4 Replies to “Irish Pebbles 2”

  1. I know what you are saying, Lucy.

    It is true that in a number of locations man-made construction materials end up on the beach, rolled by the surf to the shape of pebbles or beach stones. However, the pebbles in this picture come from an area where explosive volcanic activity during the Silurian resulted in thin layers of tiny fragments of lava accumulating as layers of ‘ash’. These layers were deposited in a shallow sea where it became interbedded with smooth siltstones. Some of the volcanic ash also fell on the land at the edge of the shallow sea where it became reworked with other loose material from sub-aerial deposits before being carried down to the sea by either rivers or flood waters (thus accounting for the admixture of small rounded particles with the sharp fragments within the matrix).

    Further north of the beach where these stones were found, Devonian conglomerates also outcrop – examples again of rocks composed of reworked wind- and water-borne fragments from different terrestrial and freshwater sources that have been transported to the marine environment and eventually consolidated.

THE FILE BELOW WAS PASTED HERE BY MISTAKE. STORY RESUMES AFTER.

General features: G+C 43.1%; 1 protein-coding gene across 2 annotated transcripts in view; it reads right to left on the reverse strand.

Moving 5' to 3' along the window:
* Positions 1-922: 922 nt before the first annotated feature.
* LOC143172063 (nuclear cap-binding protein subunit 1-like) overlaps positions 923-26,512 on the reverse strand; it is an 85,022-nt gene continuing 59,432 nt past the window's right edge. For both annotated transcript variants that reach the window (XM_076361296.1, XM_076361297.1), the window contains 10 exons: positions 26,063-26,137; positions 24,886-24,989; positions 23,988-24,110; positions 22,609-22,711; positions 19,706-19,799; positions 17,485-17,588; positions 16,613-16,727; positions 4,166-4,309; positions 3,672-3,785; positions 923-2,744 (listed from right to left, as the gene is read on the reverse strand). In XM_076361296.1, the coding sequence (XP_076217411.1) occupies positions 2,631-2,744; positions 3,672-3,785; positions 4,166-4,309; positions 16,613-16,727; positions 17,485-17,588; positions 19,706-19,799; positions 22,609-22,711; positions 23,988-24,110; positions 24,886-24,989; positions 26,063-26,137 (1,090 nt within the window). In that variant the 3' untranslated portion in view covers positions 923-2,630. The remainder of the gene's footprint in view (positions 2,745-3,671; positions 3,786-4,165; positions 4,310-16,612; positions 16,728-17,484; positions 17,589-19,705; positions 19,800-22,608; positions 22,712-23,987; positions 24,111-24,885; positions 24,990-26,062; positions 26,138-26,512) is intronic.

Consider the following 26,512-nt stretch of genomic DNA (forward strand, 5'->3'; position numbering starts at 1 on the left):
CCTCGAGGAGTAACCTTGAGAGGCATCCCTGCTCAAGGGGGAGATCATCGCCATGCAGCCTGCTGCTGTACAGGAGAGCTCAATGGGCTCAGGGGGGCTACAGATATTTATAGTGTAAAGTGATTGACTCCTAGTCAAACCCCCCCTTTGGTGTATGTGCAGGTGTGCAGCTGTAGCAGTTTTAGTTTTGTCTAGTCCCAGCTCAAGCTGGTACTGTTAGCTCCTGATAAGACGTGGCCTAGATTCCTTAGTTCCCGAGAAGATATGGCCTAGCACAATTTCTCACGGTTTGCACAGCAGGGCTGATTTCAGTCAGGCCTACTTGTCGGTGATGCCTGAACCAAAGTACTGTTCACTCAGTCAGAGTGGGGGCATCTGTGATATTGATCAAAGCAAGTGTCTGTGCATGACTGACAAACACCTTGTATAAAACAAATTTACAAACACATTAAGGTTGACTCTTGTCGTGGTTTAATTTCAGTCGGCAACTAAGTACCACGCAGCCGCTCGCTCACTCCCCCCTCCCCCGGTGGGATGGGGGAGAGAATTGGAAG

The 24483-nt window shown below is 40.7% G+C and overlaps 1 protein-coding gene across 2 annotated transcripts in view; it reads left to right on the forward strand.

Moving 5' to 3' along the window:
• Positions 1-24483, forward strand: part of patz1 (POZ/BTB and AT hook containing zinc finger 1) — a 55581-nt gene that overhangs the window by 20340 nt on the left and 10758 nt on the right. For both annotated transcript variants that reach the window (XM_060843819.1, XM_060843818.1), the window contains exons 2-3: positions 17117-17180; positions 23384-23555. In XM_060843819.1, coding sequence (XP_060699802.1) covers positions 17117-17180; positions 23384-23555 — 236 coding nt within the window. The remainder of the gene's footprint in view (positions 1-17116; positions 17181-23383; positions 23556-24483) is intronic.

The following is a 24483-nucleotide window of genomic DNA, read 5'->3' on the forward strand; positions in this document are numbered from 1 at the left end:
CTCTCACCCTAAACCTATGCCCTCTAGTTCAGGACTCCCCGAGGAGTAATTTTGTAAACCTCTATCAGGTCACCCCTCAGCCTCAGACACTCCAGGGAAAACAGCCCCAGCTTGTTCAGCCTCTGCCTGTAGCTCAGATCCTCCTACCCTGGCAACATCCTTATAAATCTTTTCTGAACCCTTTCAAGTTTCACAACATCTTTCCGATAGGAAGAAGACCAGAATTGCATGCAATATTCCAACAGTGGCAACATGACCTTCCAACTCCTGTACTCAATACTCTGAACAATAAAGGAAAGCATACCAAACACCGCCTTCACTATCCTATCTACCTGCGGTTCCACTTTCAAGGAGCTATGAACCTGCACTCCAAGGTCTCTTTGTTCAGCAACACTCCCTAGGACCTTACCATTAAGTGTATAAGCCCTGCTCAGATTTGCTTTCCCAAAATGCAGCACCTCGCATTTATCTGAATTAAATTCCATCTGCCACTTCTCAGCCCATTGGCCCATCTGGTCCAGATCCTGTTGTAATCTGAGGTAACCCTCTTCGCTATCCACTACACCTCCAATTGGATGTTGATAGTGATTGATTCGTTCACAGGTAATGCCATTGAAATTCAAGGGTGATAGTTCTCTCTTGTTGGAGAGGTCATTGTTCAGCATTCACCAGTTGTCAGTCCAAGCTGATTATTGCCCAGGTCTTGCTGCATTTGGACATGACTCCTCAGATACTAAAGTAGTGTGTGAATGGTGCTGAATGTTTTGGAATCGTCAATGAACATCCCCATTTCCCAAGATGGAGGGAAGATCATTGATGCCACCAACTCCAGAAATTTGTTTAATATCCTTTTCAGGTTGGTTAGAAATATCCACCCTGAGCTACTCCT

So I guess that any decision made about the origin of pebbles on the beach might depend on the geological and present day environmental context in which they are found, and would also need to factor in such things as tides, currents, and longshore drift that can transport pebbles from some distance away to wash up on the shore.


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